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The year 2014 was a bumper year for most PCB companies, with the total output value of the entire PCB industry reaching $12.5 billion, up by 10.5% from the previous year. This year, the prices of bulk commodities, particularly copper prices, plummeted—greatly reducing the raw material costs for PCB companies and thereby helping raise their profitability. This, according to a report titled "Global and China FPCB Industry Report, 2014-2015" by market analyst Research In China.
However, one factor greatly affecting the industry is the currency exchange. In 2014, the euro, the NTD (New Taiwan Dollar) and the yen significantly devalued, while the South Korean won appreciated—which not only hit a serious blow to the competitiveness of South Korean FPCB enterprises, but slashed the profits of South Korean PCB enterprises. Revenues and profit margins of all South Korean PCB companies declined; for example, Flexcom's sales slumped by more than 50%, and the giant Interflex's revenue dropped 33% and its operating margin was -14.2%--this reflects the power of the currency war, according to the report.
Benefiting from the currency depreciation, Taiwanese and European companies, meanwhile, witnessed soaring profit margins. Although more than half of Japanese companies did not benefit from the depreciation of the yen because they set up production bases overseas, they still fared better than their South Korean counterparts.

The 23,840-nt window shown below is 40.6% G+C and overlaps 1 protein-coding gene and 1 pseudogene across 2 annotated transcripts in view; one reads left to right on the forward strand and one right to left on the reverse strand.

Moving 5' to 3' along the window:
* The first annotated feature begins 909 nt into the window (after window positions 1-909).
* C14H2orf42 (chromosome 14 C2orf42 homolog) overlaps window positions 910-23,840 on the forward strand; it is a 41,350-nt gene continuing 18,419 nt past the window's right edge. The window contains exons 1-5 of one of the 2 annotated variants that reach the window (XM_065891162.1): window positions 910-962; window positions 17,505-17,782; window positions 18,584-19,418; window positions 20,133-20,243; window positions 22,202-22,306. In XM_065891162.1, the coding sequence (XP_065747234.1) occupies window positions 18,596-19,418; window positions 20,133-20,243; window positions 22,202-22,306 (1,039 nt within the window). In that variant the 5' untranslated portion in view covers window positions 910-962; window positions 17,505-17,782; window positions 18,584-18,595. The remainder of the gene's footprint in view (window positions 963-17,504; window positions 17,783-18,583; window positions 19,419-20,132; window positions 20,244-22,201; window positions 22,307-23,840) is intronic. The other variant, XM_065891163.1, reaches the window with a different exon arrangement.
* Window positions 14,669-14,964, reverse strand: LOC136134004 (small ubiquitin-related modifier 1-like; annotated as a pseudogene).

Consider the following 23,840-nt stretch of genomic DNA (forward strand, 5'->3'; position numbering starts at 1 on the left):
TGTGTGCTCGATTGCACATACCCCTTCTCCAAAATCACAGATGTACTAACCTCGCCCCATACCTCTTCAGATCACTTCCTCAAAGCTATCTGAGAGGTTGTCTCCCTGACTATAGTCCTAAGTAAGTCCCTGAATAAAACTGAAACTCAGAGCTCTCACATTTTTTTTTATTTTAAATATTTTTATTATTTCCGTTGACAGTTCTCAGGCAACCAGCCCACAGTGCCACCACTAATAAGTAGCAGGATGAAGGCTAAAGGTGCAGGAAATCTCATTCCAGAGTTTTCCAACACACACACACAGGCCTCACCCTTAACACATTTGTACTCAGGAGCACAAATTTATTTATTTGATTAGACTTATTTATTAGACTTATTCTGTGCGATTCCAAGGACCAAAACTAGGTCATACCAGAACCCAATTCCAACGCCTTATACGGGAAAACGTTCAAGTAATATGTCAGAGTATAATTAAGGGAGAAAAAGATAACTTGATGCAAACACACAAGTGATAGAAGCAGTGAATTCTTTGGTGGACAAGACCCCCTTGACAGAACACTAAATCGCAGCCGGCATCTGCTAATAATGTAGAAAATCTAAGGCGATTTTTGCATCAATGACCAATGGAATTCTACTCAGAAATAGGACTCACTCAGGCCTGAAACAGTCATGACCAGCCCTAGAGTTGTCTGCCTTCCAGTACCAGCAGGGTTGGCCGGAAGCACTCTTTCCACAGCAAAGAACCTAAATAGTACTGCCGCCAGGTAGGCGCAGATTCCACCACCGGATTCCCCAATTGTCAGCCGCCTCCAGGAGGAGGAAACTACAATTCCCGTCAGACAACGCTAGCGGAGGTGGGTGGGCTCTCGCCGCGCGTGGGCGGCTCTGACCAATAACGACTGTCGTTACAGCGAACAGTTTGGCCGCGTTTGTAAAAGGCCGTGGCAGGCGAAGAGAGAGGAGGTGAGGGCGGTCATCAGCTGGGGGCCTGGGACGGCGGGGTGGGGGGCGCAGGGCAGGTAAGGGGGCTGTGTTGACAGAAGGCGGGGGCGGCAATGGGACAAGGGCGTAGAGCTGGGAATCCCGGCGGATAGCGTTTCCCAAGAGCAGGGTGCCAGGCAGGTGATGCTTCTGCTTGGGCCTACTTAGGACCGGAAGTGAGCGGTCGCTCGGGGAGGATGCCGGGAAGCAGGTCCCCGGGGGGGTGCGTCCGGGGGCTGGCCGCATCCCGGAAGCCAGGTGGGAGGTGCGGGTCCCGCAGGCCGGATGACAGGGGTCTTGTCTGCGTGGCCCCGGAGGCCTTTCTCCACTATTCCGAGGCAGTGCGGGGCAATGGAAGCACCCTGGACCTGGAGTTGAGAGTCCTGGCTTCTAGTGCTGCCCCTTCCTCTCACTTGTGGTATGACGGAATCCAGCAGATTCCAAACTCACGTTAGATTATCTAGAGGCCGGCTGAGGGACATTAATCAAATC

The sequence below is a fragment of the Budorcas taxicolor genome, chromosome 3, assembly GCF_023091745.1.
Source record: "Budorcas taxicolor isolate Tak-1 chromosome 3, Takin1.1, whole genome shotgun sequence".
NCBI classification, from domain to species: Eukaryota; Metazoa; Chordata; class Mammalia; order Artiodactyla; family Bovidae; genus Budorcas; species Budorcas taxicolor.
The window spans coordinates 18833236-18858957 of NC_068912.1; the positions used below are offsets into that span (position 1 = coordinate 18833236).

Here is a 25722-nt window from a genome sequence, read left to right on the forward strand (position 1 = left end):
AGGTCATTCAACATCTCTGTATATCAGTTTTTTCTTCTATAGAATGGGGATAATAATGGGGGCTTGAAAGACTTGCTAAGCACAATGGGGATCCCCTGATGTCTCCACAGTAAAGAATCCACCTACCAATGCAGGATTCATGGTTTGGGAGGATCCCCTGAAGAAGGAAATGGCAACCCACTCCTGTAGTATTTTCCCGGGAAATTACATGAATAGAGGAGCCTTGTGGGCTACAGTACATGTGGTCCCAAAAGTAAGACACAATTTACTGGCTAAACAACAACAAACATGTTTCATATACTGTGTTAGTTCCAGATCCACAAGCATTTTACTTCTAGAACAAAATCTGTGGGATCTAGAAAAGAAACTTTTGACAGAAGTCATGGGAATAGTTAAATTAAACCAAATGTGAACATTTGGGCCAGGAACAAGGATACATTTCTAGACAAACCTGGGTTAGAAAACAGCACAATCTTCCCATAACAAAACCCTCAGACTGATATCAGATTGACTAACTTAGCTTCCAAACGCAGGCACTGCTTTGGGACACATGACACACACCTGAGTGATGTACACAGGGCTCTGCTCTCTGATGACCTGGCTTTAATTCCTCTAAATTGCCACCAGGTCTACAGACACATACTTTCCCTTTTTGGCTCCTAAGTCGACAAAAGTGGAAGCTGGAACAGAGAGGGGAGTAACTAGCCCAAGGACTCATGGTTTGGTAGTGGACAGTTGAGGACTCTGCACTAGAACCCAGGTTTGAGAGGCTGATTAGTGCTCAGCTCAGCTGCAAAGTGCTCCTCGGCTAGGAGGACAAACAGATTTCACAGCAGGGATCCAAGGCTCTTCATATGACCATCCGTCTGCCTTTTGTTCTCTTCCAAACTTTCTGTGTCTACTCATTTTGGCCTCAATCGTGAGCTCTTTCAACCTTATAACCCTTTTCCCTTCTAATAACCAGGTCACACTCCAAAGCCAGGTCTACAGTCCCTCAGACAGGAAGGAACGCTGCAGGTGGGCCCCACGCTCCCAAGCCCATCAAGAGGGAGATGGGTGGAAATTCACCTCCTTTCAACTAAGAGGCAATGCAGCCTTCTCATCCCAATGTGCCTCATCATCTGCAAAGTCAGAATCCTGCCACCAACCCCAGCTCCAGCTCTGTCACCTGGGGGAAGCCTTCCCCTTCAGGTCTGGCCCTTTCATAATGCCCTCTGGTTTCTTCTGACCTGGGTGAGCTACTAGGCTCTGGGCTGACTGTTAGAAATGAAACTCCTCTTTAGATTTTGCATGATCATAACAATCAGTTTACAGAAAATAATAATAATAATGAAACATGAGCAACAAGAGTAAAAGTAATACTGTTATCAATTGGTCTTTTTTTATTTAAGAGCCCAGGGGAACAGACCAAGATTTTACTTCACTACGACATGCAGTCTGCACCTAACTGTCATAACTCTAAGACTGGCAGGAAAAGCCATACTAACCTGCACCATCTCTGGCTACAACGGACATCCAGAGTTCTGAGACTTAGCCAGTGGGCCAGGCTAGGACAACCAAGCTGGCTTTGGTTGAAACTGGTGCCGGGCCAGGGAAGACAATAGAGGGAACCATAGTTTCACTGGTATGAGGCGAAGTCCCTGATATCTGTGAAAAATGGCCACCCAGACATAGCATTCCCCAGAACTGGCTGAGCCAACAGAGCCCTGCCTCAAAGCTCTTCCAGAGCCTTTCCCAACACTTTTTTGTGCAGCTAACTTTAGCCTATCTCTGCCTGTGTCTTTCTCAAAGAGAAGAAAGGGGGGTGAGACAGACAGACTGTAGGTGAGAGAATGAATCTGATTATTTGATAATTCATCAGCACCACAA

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Denis Jacques, Technic Inc.
About three decades ago, immersion silver, a nitrate-based process, gained a lot of market share in the world of PCB final finishes. More economical than ENIG, flat, solderable, and conductive, it had everything going for it—everything but corrosion resistance in a harsh environment, that is. Champagne voids were also an issue, along with line reduction. But the worst drawback, the characteristic that made the part short over time, was creep corrosion. A build-up of copper sulfide salt that grows in contact with a sulfur-rich environment, heat, and moisture resulted in failures in the field. This was enough to scar the process for good.
Pete Starkey, I-Connect007
Örebro, Sweden on June 15 brought a bright and early start to Day 2 of the EIPC Summer Conference for those who had enjoyed the previous evening’s networking dinner, but had resisted the temptation to over-indulge or to carry on their long-awaited catch-up conversations with old friends into the small hours. All but a few were in their seats for 9 a.m., awake and attentive for Session 4 of the conference, on the theme of new process technologies, moderated by Martyn Gaudion, CEO of Polar Instruments.
Pete Starkey, I-Connect007
At last, a live EIPC conference and this time in the Swedish city of Örebro, “where history and contemporary culture converge,” a pleasant and convenient location for an event that included a privileged visit to the Ericsson facility in Kumla. Around 100 delegates made the journey and the Örebro Scandic Grand Hotel was an excellent conference venue for the June 14-15 conference.